A-A’, B-B’ is a work of divisions and connections across time and space. What was the spark for it? Coming across a fragment of a Tiepolo painting, Halbardier in a Landscape, in the Agnelli collection in Turin about 10 years ago. Much more recently I learned how, in the early 19th century, it was cut from a larger painting called The Finding of Moses, which is now in the Scottish National Gallery. I have occasionally made shows where I try to connect to two venues in a single exhibition, and I guess, because of what’s happening in Britain with Brexit, it seemed like an irresistible moment to make an exhibition about a divided painting.
The work also features a divided car… I quite enjoy taking the logic from one situation and transposing it on to another. What I’ve done is take a blue Fiat 125, which was the type of car that [former Fiat boss] Giovanni Agnelli, the owner of the Halbardier painting, drove around Turin in the 1970s and 80s. That car has been cut into two pieces, in the same proportion as the painting was cut, and the smaller part of the car will go with the larger part of the painting in Turin and vice versa. So it’s a collapse of these two stories. The Finding of Moses takes this rather humble biblical story and transposes it into courtly splendour – Tiepolo was appealing to his clients. And then you have this contrary story where this Italian playboy Agnelli, who had an extraordinary car collection, drove a standard issue Fiat 125 around Turin, endearing himself with his workers and the people of Turin. So there’s a masquerade which seems to underline or connect these two stories.
Was it difficult to find a car to cut in two? It was quite hard to find one in the right colour blue. But eventually we found a car in fantastic condition in Rome. I’m kind of lucky with these things; I have a feeling that when you go looking for something, you generally find it. The car was cut in half on the biggest band saw I’ve ever seen. It took nine hours. It was extraordinary.
You have a long-running interest in the deconstruction and transformation of objects. What’s at the root of that? It’s partly developed out of a curiosity for how things work, which goes back to my childhood. I had a father who didn’t like to pay anybody to do something if he thought he could do himself. I was always surrounded by tools, and a DIY culture, which was completely liberating for me, to be able to go into his little workshop and build something or try to make something fly. That mentality has always been part of the way I think as an artist.
Do your ideas tend to come incrementally or all at once? Increasingly, I think they come incrementally. When I was 20, I used to dream artworks: they popped into my head fully formed in those half awake, half-asleep moments. But nowadays it’s much harder. Partly it’s because you become a little bit more demanding of yourself and your ideas, so a lot of the projects evolve over years rather than months. But also – and it always sounds a little bit nutty when I talk about it – I have this idea that the work has a life of its own and that it’s only partly in my control. Very often it’s chance occurrences that trigger things – your gallerist in Italy taking you to see a particular painting, which 10 years later becomes a work.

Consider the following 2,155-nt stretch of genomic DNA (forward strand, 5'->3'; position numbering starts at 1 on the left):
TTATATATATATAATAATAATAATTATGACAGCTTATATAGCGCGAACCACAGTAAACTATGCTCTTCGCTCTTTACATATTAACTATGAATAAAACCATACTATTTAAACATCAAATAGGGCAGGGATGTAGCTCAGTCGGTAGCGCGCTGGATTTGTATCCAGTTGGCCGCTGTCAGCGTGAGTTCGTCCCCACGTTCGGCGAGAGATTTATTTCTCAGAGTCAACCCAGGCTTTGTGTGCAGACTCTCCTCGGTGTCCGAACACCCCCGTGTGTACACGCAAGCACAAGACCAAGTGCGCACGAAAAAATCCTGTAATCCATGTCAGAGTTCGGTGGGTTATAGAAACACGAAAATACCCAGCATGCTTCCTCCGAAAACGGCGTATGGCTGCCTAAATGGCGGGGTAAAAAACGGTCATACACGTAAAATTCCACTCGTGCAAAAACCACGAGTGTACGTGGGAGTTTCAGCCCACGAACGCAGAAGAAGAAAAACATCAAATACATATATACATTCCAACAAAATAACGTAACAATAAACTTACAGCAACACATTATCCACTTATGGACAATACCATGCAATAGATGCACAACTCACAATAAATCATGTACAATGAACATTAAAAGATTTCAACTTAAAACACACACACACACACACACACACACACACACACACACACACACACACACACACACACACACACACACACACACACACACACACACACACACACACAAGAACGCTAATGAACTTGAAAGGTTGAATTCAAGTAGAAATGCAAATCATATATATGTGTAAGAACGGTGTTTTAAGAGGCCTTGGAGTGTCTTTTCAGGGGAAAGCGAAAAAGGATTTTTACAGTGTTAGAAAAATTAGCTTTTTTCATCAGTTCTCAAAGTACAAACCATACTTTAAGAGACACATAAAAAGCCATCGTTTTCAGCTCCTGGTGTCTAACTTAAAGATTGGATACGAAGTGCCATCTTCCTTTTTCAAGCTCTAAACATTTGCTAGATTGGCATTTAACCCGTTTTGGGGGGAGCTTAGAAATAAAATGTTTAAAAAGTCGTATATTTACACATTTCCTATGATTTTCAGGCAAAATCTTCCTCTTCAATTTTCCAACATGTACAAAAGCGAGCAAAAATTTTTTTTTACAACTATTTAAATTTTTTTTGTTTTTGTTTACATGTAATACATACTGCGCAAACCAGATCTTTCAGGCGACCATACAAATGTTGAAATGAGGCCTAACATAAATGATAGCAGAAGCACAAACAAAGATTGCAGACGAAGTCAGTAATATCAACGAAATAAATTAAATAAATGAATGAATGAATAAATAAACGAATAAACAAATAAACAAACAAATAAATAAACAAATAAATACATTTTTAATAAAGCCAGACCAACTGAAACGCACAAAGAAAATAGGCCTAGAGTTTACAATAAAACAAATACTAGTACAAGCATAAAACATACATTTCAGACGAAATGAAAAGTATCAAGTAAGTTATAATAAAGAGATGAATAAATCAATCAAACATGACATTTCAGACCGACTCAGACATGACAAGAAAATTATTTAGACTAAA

Have you ever had to abandon a piece midway through because it becomes too difficult to execute? What happens is that things morph into something else, rather than me abandoning them. One nice example was a project I made called Island for Weeds, which ended up being shown in the Scottish pavilion at the Venice Biennale. It was originally supposed to be a floating island to support a little colony of rhododendrons on Loch Lomond, in the new national park. The proposal was accepted, but as we were going into production, one of the supporters of the project, Scottish National Heritage, suddenly got cold feet – they were worried my project supporting this invasive species was going to backfire on them – and pulled the plug. But in Venice, this homeless island in a pavilion overlooking the Grand Canal, with unwanted rhododendrons blooming on the top, had a beautiful new drama to it.
Do have any interest in the digital world? I can’t find you on social media, for example. No, I’ve stayed away from that to a large degree. I feel like my days are so full of other things that the idea of finding the time to look at Instagram feels exhausting to me. I’ve been working with early computer technologies – Jacquard weaving and the punch card and Babbage. For me, that’s where digital technology is interesting – at its beginnings, when you can put your hands on it and kind of understand it, as opposed to now, when I have no idea what goes on in my mobile phone.
How did winning the Turner prize impact on your life? If I go pretty much anywhere in the world to do a lecture, or whatever, people turn up now. It’s a hugely potent byline, internationally. Because, you know, I don’t make the work for myself: it’s nice to have people look at it [laughs].
What do you get up to for fun? Mostly cooking and playing tennis. I just found a wonderful Mexican writer, Álvaro Enrigue, who wrote a book [Sudden Death] about Caravaggio and tennis, and it really felt like a book that was written for me. Two passions rolled into one.
What’s next? I’ve been planning a new film project, which I’m hoping to make in Malta next year, about Caravaggio, and particularly The Beheading of St John the Baptist painting that he made in Malta. It’s an attempt to re-enact that painting using extras – trying to connect the culture of extras that’s popped up in Malta with Caravaggio’s use of the common man in his paintings, the dirty fingernails and dirty feet and all of that sort of thing. The plan is to start filming next spring.